Stephen Hawking's biggest fear: The rich

In a new book, the famed physicist worries about the rise of "superhumans" who use genetic engineering to advance themselves. At the expense of others.

Stephen Hawking wasn't always an optimist in his latter years.

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He feared aliens might hate us. He worried that we were wrecking our environment so much that we'd have to leave Earth within 100 years. He had a strong suspicion that President Trump would turn our planet into Venus.

But in Brief Answers to Brief Questions, a collection of his articles and essays to be published on Tuesday, he offered an even greater -- and perhaps more immediate -- fear.

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As excerpts in the UK's Sunday Times reveal, the famed physicist and general media star worried about humans using genetic engineering to turn themselves into "superhumans."

"I am sure that during this century people will discover how to modify both intelligence and instincts such as aggression," he says.

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Fear the rich?

YouTube screenshot/ZDNet

Hawking acknowledges that laws will be passed to control genetic engineering. But you know the problems with this world. Some people, often those with a lot of money, find laws little more than a nuisance.

Writes Hawking: "Some people won't be able to resist the temptation to improve human characteristics, such as memory, resistance to disease and length of life."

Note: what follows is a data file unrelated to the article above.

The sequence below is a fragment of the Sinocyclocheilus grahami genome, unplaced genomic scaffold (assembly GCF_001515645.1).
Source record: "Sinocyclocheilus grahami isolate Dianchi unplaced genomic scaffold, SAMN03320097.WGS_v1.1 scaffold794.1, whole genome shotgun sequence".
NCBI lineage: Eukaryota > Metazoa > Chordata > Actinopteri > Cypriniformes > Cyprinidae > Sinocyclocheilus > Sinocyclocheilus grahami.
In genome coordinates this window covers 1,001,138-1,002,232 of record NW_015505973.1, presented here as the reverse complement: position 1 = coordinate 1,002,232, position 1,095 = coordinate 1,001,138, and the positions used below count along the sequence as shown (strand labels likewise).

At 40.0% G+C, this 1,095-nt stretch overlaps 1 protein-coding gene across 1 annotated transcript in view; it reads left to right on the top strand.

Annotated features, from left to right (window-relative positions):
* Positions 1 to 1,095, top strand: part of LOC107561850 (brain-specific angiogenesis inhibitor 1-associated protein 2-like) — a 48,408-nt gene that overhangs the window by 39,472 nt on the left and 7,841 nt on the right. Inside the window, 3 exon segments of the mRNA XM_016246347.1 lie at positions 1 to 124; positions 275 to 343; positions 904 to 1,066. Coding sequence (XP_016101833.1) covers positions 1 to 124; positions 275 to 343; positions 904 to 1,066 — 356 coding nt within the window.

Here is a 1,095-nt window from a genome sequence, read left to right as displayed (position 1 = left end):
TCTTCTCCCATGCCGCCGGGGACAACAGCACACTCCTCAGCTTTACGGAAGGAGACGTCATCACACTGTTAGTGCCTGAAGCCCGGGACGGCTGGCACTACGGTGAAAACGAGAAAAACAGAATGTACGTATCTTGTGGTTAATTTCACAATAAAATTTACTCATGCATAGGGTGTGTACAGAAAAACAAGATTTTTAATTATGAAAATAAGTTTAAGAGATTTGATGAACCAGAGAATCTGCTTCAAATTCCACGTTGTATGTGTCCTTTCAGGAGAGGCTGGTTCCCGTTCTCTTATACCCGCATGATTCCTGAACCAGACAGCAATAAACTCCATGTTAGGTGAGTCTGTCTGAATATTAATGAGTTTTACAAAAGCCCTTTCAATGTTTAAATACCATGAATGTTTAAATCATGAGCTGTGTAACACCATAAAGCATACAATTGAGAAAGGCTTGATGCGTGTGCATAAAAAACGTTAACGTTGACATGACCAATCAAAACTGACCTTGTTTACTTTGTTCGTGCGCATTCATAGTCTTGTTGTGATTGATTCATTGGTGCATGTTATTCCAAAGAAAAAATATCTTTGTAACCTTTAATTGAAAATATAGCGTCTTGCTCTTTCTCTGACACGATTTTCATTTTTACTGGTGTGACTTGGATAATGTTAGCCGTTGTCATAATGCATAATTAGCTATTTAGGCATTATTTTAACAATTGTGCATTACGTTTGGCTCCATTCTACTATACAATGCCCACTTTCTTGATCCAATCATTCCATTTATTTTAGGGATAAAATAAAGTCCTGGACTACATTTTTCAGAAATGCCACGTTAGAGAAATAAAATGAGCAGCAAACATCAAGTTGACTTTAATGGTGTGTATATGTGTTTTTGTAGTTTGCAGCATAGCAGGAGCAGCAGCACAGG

It's not hard to imagine that those people might be the ones who can afford to do so. After all, genetic engineering won't be cheap.

Which, Hawking says, will leave behind a vast group of "unimproved humans." These people, likely the majority, might be looking at a sticky end.

"Presumably, they will die out, or become unimportant," Hawking says. "Instead, there will be a race of self-designing beings who are improving at an ever-increasing rate."

I can't help thinking this description fits quite a few senior figures in Silicon Valley.

Their belief that they can improve themselves through weird diets, living on their own islands, micro-dosing, a touch of genetic engineering and, soon, inserting chips in their brains offers them a unique future.

Indeed, there already exist DIY Genetic Engineering Home Lab Kits -- yours for just $2,000 -- that begin to help the wealthy mine self-enhancing opportunities.

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Why, Google's director of engineering and famed futurist Ray Kurzweil mused that once humans have chips in their heads, they'll be "godlike."

Oh, God.

It's often easy for the knowing to dismiss views such as Hawking's as mere fear-mongering. Yet tech companies don't have a wonderful record with, for example, their "trust us" philosophy of the last decade.

When realities become apparent, tech leaders admit they could have thought things through a little more.

How, though, do you stop the rich getting hold of science and technology that might help them stay healthier longer, while their fellow humans look on, helpless?

And can you imagine a world in which the super rich are also the super smart and super healthy?

It sounds a touch like Hell to me.

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